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Disclosures required in a Utah commercial lease agreement

On Behalf of | May 21, 2024 | Real Estate |

Utah state law requires a landlord to disclose certain property details to a tenant in the commercial lease agreement.

Disclosures ensure transparency and protect the rights of both parties.

Lead-based paint

Landlords must inform tenants about the potential presence of lead-based paint in the leased property. Federal law mandates this disclosure for properties built before 1978, as lead-based paint was commonly used in buildings constructed before that year. Tenants should receive information about any known lead-based paint hazards on the property, including the location of the paint and the potential health risks associated with lead exposure.

Zoning infractions

Zoning regulations dictate approved uses for commercial properties. Landlords are obligated to disclose any known zoning infringements, such as:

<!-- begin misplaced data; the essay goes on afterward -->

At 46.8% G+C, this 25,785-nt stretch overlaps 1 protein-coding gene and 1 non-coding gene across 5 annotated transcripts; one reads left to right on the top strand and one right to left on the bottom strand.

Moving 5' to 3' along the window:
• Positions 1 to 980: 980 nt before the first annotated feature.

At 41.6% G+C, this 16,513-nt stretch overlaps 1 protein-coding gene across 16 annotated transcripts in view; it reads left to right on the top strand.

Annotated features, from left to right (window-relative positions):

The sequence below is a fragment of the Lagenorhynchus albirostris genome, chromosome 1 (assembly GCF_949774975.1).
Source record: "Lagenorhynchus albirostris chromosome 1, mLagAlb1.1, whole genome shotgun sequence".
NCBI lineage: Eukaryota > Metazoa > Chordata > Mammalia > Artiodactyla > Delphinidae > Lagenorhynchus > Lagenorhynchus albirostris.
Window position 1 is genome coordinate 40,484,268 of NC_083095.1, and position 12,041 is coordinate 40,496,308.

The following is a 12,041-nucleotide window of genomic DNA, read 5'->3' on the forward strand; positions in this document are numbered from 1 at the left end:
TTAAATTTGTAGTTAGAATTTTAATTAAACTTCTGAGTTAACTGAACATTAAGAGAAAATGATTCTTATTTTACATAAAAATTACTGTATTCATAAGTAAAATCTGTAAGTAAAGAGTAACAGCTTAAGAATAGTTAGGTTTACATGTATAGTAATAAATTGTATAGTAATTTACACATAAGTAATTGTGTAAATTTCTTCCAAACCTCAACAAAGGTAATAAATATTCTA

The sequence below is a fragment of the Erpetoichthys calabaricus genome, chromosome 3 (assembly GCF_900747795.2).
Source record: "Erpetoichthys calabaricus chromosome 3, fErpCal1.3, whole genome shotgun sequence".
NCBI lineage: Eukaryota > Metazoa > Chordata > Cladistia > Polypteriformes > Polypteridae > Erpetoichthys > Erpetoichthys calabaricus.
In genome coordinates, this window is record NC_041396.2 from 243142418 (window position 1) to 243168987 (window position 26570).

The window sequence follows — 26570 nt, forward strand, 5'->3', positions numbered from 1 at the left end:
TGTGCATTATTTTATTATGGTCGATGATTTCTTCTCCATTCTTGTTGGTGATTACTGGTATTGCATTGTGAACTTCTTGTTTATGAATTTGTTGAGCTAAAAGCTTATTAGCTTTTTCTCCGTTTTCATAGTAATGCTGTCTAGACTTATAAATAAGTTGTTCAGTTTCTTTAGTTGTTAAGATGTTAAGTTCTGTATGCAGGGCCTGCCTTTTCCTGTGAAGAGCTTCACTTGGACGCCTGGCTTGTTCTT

• Unauthorized land use
  • Building code violations
  • Failure to obtain proper permits

By providing this information, landlords help tenants determine how zoning-related issues could affect their business operations or plans for the property. Tenants can assess whether they are willing to proceed with the lease agreement despite any zoning infractions or negotiate appropriate remedies with the landlord.

Sewer or septic system damage

Tenants have a right to know about any existing damage to the sewer or septic system, such as leaks, blockages or malfunctions. In addition to disclosing known issues, landlords may need to provide information about the history of repairs or maintenance performed on the system. The lease agreement should also designate the party responsible for maintenance and repairs moving forward.

By adhering to these disclosure requirements, parties can establish clear expectations, minimize disputes and foster positive landlord-tenant relationships throughout the duration of the lease term.